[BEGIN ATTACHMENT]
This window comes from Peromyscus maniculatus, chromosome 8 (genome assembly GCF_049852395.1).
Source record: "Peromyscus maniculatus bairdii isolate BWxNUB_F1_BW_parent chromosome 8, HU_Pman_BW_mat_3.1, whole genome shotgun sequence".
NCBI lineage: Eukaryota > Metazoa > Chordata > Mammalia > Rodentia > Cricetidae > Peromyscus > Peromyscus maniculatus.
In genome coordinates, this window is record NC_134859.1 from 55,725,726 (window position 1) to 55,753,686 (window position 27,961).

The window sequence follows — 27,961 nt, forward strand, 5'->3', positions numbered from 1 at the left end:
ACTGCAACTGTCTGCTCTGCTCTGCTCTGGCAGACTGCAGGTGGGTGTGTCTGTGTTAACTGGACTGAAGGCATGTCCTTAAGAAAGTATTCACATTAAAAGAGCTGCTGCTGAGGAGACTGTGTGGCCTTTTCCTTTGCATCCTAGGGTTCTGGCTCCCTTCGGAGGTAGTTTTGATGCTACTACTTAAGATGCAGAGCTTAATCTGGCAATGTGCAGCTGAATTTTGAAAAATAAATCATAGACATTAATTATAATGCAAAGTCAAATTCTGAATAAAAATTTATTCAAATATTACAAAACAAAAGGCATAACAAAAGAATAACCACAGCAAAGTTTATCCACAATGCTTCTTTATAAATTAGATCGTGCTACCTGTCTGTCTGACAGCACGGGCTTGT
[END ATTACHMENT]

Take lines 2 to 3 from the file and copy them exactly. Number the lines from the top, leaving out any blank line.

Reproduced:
Source record: "Peromyscus maniculatus bairdii isolate BWxNUB_F1_BW_parent chromosome 8, HU_Pman_BW_mat_3.1, whole genome shotgun sequence".
NCBI lineage: Eukaryota > Metazoa > Chordata > Mammalia > Rodentia > Cricetidae > Peromyscus > Peromyscus maniculatus.